The story of Cocaine Bear is a simple one. A photograph of a grizzly bear in the snow was posted anonymously on Copypaste.ru back in 2009. In 2010, it was used as part of the then-popular "I F-cking Love Cocaine" meme images and gained considerable inline presence and notoriety. In early 2011, actor Charlie Sheen's public meltdown also became a popular subject of "white-dusted face" comedy trope, with some vertical comics combining Charlie Sheen with the Cocaine Bear. And now? He's made it to Salvador Larocca and Doctor Doom #7. Here's the memed image:
And here's the page from Doctor Doom #7 by Salvador Larocca.
Might this explain why Doctor Doom has to have a metal nose? And what happened to his face?
DOCTOR DOOM #7
(W) Christopher Cantwell (A/CA) Salvador Larroca
Doctor Doom returns to Latveria, out for revenge on those who stole his throne away from him. With the help of his remaining allies and one of the most powerful weapons in the universe, he'll work to expose and destroy the conspirators working against him. But the black hole on the moon is growing critical, and Doom's brilliant mind may be the only one that can stop catastrophe that will wreak havoc throughout the entire solar system. Still, Doom isn't one to just offer a friendly hand… If the people of Earth want his help, he's going to make them beg for it.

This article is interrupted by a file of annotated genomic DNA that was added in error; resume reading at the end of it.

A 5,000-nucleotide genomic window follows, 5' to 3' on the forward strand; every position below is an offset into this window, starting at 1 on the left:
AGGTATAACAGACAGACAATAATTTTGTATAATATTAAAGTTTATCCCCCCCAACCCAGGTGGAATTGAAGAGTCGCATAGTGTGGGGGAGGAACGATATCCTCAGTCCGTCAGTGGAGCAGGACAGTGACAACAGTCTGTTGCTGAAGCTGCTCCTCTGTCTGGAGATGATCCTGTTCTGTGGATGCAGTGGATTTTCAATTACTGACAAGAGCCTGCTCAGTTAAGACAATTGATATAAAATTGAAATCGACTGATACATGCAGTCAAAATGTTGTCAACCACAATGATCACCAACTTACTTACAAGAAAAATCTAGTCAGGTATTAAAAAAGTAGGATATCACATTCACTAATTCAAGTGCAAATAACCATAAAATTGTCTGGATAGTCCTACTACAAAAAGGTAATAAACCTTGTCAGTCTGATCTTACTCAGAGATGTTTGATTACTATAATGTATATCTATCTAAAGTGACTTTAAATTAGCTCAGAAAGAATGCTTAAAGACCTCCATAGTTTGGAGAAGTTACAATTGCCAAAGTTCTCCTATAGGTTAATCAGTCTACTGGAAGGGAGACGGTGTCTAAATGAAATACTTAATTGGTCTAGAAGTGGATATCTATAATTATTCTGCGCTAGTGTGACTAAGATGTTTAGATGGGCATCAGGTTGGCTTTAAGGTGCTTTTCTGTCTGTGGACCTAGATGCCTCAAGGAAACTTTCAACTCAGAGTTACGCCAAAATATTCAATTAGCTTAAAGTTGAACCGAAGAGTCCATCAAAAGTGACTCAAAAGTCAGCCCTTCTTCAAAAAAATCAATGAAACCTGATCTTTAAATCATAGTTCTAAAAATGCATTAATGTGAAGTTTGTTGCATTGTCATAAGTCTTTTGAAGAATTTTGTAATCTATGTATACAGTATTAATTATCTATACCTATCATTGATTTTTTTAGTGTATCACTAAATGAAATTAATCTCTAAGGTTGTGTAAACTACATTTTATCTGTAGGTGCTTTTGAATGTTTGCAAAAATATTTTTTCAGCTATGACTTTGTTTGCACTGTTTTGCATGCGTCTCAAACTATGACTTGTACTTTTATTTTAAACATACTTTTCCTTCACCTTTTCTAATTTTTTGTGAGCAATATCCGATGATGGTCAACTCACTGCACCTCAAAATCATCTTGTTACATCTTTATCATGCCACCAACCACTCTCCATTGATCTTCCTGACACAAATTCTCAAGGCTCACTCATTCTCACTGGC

Rated T+In Shops: Sep 23, 2020
Separated At Birth used to be called Swipe File, in which we presented two or more images that resemble each other to some degree. They may be homages, parodies, ironic appropriations, coincidences, or works of the lightbox. We trusted you, the reader, to make that judgment yourself. If you were are unable to do so, we asked that you please return your eyes to their maker before any further damage is done.
The Swipe File didn't judge; it was interested more in the process of creation, how work influences other work, how new work comes from old, and sometimes how the same ideas emerge simultaneously as if their time has just come. The Swipe File was named after the advertising industry habit where writers and artist collect images and lines they admire to inspire them in their work. It was swiped from the Comic Journal, who originally ran this column, as well as the now-defunct Swipe Of The Week website.